Estevao Carlos, a pork seller in Morrumbala District, in Zambezia, the most populated province of Mozambique (photo credit: ILRI/Mann).
Two useful reality checks have appeared this week for those of us in the agricultural research for development business.
(1) The first concerns the hardy jatropha tree, widely heralded as a miracle biofuel source.
Miyuki Iiyama, fellow at the World Agroforestry Centre, and James Onchieku, principal research officer at the Kenya Forestry Research Institute, write in SciDev.Net this week (27 October 2010) that ‘while it is possible that jatropha could eventually evolve into a higher yielding oil crop that is productive on marginal lands, and markets could be established for its oil and other useful by-products, it is far too soon to make such promises.
‘The reality is that jatropha is still essentially a semi-wild plant and as such its seed yields, oil quality and oil content are all highly variable. Considerable research is needed into the agronomy of jatropha and crop improvement.
‘The FAO/IFAD [Food and Agriculture Organization of the United Nations/International Fund for Agricultural Development] report recommends short-term research focused on producing superior clonal plants, with longer-term work on developing improved varieties with reliable trait expression and a seed production system that ensures farmer have access to productive and reliable planting materials.
‘For now, the main potential of jatropha is as part of a strategy to reclaim degraded land, provide a source of locally processed and used oil, and as a hedgerow to control grazing. Until further R&D is conducted — by establishing jatropha trials in various agro-ecological zones, with farmers informed of best practices — significant plantations remain risky and uneconomical. Only “business as usual” should continue.’
Read the whole article at SciDevNet: Reality check for ‘miracle’ biofuel crop, 29 October 2010.
(2) The second reality check concerns what farming practices poor livestock producers should, and can, follow to ensure food safety.
The Food and Agriculture Organisation of the United Nations (FAO) and the World Organisation for Animal Health (OIE) teamed up to produce a new book called Guide to Good Farming Practices for Animal Production and Food Safety (2010).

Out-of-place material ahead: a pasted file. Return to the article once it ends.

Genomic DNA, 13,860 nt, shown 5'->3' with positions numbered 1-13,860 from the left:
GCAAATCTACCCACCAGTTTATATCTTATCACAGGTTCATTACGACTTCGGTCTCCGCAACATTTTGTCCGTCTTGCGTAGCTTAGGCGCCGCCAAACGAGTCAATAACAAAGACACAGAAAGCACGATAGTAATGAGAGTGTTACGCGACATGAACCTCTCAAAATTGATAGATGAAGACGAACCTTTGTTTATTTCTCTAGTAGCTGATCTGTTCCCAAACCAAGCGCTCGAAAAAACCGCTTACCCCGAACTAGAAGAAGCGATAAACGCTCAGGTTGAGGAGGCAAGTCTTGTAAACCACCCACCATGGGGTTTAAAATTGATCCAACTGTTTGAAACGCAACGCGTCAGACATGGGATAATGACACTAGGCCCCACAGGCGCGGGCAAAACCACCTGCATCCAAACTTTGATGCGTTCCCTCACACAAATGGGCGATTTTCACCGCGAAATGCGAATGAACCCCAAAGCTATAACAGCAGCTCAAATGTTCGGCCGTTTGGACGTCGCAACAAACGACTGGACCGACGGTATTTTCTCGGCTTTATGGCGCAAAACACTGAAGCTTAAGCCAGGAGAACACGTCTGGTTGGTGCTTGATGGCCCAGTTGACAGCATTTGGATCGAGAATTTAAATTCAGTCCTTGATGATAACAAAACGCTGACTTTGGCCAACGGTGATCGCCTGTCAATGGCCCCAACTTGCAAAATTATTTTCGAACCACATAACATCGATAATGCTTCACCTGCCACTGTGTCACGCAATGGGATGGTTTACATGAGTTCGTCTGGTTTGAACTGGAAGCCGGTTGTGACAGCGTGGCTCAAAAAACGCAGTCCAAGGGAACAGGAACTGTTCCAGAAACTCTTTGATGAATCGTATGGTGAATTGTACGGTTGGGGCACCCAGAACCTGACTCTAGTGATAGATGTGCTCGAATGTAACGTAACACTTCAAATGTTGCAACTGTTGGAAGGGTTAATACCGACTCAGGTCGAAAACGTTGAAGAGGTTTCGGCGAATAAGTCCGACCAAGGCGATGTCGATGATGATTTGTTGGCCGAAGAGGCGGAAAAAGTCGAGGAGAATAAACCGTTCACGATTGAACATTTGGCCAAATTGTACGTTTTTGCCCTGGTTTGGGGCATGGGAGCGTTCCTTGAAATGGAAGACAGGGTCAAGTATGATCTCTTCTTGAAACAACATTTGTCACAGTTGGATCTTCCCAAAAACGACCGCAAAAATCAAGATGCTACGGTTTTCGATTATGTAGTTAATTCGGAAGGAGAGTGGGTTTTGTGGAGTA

Here’s the introduction:
‘Food safety is universally recognised as a public health priority. It requires a holistic approach, from production to consumption.
‘This Guide is intended to help Competent Authorities to assist stakeholders, including farmers, to fully assume their responsibilities at the animal production stage of the food chain to produce safe food. Good farming practices should also address socioeconomic, animal health and environmental issues in a coherent manner.
‘The recommendations in the Guide complement the responsibilities of the Competent Authorities at the farm level, in particular those of the Veterinary Services, and are intended to assist in developing on-farm quality assurance systems for animal product food safety. This document complements existing OIE, FAO and Codex Alimentarius Commission (Codex) texts aimed at addressing animal health and welfare, socioeconomic and environmental issues related to farming practices. The bibliography lists the most relevant documents and publications.
‘To assist the Competent Authorities an indication is given at the end of the Guide on the steps to be taken to implement the recommendations.’
Delia Grace, a veterinary and public health researcher at the International Livestock Research Institute (ILRI), says: ‘This book is a competent compilation of common sense livestock-keeping principles and practices. Well-off, well-educated farmers (mainly in rich countries) are familiar with these and generally follow them (except when it is in their decided self-interest not to).
‘For poor farmers in poor countries, however, the recommendations are to a large extent unworkable. To give just a couple of examples: When a country has millions of poor livestock keepers and only dozens of veterinarians, how can farmers “Establish a working relationship with a veterinarian to ensure that animal health and welfare and disease notification issues are addressed” and how (and why) should illiterate livestock keepers keep no less than six different sets of records about their farms (page 5)?’
‘Can farming practices be considered “good,”‘ Grace asks, ‘if they provide few direct benefits to those expected to carry them out? What is “good” for the resource-rich livestock owner is often demonstrably not “good”, or even feasible, for the resource-poor livestock keeper. FAO and OIE, two global bodies, have, understandably, recommended global standards that keep our livestock foods safe for human consumption. But these standards can be considered “standard” only by those (relatively few) livestock keepers with the wherewithal to uphold them. Most of the rest of the 1.3 billion people in the world who pursue livestock livelihoods will, also understandably, continue to apply their own, lower, standards of food safety—until such time as their socioeconomic and policy circumstances change, providing them with incentives to invest in higher standards of food safety.’
Find the guide at: Guide to good farming practices for animal production and food safety, FAO and OIE, 2010.